|MadSci Network: Environment & Ecology|
Most parts of the ocean are about 5 kilometers (3 miles) deep. However, deep ocean trenches can be as much as 11 km (7 miles) deep. The deepest point in the world's oceans is the Challenger Deep, in the Marianas Trench; its depth is 11.03 km (36,200 feet). In 1953, the bathyscaphe ("bathy" = deep, "scaphe" = ship) Trieste descended to 35,800 ft (10.91 km) in the Challenger Deep. The Trieste was manned by Jacques Piccard and Don Walsh; it was built by Jacques and his father, Auguste.
So the answer to your second question is that man has been almost to the deepest point in the sea.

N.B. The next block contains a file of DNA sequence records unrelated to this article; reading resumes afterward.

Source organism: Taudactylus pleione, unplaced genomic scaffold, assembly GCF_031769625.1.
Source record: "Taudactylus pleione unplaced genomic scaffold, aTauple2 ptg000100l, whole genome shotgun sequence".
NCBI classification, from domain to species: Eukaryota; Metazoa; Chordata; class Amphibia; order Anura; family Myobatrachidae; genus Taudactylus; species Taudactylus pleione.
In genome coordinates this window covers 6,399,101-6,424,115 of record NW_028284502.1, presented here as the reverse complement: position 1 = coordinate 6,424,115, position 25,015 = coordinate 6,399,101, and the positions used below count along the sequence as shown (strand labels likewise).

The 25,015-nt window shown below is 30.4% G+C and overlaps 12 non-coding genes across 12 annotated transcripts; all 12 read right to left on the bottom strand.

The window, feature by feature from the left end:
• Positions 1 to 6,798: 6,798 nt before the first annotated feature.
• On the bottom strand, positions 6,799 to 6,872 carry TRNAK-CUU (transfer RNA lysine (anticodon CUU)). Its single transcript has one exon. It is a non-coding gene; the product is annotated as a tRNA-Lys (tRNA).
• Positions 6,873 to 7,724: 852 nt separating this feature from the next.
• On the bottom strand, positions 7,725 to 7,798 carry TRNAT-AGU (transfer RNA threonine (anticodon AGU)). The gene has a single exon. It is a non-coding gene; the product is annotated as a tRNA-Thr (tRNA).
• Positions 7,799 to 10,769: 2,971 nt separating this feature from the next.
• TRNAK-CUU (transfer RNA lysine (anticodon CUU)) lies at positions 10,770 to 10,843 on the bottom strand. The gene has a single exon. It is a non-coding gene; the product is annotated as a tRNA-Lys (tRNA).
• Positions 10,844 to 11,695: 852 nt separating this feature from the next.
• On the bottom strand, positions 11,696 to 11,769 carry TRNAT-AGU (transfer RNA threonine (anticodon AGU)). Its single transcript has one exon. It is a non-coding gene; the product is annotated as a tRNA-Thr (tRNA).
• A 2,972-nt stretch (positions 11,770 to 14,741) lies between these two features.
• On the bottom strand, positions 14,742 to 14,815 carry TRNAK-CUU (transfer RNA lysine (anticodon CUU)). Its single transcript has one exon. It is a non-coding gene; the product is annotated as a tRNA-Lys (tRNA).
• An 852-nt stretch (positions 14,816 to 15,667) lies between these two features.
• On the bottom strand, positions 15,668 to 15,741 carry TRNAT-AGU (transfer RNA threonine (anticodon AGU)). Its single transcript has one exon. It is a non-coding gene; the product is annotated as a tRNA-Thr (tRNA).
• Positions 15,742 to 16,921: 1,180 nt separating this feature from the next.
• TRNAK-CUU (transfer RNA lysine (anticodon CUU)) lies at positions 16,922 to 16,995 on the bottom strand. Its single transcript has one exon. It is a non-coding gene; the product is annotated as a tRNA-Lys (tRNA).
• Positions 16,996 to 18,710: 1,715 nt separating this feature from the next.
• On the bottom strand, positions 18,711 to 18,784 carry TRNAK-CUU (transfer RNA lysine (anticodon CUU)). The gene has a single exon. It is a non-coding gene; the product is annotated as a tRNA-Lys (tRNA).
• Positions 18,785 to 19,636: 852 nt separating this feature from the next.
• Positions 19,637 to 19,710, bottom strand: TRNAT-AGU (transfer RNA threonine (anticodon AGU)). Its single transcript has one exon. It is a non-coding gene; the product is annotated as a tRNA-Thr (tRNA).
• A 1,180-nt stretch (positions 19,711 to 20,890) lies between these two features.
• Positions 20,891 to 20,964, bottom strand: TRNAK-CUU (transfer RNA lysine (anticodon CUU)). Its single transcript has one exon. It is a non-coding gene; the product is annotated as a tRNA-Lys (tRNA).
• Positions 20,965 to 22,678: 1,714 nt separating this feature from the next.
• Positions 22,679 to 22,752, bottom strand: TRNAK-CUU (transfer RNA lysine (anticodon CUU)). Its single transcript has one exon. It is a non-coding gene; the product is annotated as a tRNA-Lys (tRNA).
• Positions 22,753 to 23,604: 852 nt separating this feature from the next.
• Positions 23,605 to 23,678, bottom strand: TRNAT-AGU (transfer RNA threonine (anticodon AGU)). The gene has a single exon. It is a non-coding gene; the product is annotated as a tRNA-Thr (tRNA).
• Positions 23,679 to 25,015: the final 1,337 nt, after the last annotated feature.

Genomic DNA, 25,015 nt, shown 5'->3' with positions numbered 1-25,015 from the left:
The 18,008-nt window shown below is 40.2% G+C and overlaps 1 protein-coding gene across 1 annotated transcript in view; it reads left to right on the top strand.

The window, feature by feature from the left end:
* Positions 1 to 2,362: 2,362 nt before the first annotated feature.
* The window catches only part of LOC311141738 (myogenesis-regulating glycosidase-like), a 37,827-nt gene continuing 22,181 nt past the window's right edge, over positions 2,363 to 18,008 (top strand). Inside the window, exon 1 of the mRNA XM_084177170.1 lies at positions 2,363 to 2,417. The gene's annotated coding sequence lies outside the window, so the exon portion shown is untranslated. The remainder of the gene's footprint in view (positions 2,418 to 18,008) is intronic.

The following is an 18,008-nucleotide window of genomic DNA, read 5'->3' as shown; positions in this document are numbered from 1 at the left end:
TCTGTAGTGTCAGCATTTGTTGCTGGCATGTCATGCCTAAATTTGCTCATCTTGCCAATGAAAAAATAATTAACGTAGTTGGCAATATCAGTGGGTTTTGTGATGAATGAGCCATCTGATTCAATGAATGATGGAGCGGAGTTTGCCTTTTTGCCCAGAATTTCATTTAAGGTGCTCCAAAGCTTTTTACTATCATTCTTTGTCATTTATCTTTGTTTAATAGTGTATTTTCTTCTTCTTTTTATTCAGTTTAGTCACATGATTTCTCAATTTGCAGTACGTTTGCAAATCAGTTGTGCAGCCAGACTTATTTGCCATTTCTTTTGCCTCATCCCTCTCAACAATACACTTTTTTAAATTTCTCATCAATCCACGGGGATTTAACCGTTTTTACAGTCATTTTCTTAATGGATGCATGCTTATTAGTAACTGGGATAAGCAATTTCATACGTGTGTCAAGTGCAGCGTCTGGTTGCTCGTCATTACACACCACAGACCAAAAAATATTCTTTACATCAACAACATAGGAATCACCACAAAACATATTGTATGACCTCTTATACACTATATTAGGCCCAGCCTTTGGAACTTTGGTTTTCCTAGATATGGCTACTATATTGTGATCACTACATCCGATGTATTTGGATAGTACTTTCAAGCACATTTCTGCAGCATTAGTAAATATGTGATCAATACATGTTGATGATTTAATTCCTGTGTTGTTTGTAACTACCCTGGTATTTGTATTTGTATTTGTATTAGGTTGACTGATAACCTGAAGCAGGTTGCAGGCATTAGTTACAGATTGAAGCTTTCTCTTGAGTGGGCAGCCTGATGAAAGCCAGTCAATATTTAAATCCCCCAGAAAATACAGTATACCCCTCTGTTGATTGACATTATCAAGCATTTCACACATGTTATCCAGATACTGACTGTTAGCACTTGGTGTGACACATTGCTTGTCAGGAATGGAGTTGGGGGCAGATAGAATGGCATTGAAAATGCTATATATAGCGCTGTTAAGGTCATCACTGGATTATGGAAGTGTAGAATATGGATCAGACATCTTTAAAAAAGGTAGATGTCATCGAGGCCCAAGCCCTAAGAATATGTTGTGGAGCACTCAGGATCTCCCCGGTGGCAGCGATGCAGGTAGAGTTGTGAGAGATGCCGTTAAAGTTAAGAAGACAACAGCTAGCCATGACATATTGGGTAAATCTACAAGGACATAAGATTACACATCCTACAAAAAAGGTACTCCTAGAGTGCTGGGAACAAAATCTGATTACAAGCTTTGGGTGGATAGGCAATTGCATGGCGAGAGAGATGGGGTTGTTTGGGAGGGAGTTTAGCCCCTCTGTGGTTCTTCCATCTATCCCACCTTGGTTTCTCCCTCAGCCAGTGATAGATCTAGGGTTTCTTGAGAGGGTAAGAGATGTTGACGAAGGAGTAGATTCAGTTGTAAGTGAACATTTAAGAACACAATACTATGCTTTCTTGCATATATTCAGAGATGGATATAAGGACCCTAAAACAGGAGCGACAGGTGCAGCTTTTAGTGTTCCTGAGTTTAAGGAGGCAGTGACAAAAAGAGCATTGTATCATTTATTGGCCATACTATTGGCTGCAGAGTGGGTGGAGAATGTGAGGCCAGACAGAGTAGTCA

What's the pressure there? You can find the pressure by using the hydrostatic relation:
p = rho g zwhere p is the pressure, rho is the density of seawater (about 1030 kg/m3), g is the acceleration of gravity (9.81 m/s2) and z is the depth. I get 1114 bars -- that's over 1000 times the atmospheric pressure at sea level.
I got much of this information from a web page on deep-sea exploration. Jacques Piccard has apparently written some books about his experiences: The Sun Beneath the Sea and (maybe) Seven Miles Down. (I saw a reference to the latter on this web page, but can't find it in the Library of Congress. There's also a biography of the Piccards by Alida Malkus entitled Exploring the sky and sea; Auguste and Jacques Piccard.
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